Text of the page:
DW: When we did Iron Mic for the first time in Taiwan in 2014, I went to Shanghai with the champion for the finals, that’s when I saw the how good the level of freestyle was and I was just blown away. I’d never seen anything that good even in English. From there I met regional champions from around China. A year after, I got in touch with these guys and toured from Xiamen through Shenzhen, Yunnan, Chengdu, Chongqing, Xi'an and Beijing. Everyone was really hospitable and took me in, eating local food and meeting the rappers, going to their studios. Anything they could show me they did. People there are working really hard. They look at Taiwan because it has stars like Hot Dog and Dan Bao but everyone in China has a full house – they don’t want to put it down because they think people in Taiwan have four aces. The average level is better over there – but with a billion people that is liable to happen. In Taiwan people are taking it slow. A lot of MCs put a song out every three months. How do you expect to do anything going at that pace?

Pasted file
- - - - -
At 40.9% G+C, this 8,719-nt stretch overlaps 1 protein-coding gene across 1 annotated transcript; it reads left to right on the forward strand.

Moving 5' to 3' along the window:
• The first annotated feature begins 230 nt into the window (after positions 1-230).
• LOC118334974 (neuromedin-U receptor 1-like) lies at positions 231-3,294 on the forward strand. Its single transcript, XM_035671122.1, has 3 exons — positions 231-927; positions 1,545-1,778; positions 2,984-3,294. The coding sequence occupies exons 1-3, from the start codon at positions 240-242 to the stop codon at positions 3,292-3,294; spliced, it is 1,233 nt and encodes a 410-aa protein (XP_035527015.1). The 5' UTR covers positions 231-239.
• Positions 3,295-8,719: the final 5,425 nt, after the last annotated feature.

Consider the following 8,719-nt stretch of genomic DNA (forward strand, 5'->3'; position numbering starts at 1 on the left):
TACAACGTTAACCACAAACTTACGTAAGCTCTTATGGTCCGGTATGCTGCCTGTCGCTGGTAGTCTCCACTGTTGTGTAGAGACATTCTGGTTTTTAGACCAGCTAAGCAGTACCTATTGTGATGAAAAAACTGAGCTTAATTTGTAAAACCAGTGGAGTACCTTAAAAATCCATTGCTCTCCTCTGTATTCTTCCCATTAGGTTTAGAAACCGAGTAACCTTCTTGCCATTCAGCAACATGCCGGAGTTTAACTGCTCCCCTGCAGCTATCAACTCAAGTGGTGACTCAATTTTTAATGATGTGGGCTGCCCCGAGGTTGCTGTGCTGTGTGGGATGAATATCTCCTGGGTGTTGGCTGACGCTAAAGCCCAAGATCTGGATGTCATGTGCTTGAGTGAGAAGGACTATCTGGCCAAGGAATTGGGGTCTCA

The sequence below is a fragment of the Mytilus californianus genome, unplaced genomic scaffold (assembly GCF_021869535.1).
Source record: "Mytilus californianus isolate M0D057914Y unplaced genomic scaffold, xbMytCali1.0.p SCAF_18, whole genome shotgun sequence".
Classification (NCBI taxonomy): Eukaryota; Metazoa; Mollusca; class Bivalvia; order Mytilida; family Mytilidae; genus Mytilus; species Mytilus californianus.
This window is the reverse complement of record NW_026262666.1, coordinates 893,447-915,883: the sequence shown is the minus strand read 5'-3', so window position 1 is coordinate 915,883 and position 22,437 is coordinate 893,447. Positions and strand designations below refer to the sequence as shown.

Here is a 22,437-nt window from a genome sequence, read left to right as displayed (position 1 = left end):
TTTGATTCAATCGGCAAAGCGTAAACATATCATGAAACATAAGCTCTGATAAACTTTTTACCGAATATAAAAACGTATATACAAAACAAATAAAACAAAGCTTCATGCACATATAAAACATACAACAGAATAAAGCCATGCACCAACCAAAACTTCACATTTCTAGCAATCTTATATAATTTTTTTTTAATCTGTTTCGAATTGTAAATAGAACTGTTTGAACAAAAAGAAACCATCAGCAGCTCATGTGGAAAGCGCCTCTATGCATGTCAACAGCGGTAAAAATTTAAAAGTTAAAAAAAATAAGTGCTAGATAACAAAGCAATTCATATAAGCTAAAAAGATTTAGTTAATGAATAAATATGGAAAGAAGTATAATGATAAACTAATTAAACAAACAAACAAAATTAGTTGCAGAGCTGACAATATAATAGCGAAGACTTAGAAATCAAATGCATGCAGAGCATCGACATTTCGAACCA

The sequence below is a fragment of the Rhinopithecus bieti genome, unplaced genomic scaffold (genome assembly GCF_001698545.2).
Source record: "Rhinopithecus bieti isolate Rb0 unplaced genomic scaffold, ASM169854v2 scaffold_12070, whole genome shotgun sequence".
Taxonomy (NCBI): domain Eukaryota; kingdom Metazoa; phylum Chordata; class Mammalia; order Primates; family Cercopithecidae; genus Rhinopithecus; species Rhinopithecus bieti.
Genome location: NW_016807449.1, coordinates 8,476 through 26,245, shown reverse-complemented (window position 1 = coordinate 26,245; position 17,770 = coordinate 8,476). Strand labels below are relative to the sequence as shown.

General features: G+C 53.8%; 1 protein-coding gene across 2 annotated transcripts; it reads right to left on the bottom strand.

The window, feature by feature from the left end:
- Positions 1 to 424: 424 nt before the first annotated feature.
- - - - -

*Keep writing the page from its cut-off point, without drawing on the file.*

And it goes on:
TNL: Moving around China on that tour, was everyone rapping in Mandarin?

DW: No, a lot of dialect. The most famous group in China, called the Higher Brothers – a lot of their raps are all in the dialect of Chengdu [capital of Sichuan province in southwest China] but it sounds dope. Nobody knows really what they’re saying, it has subtitles so you can check. But it’s just the way they say it, and their swagger, their style. It makes you feel like this is real — this is them — it has bounce and is authentic. You can see it in the battles as well with kids using dialect.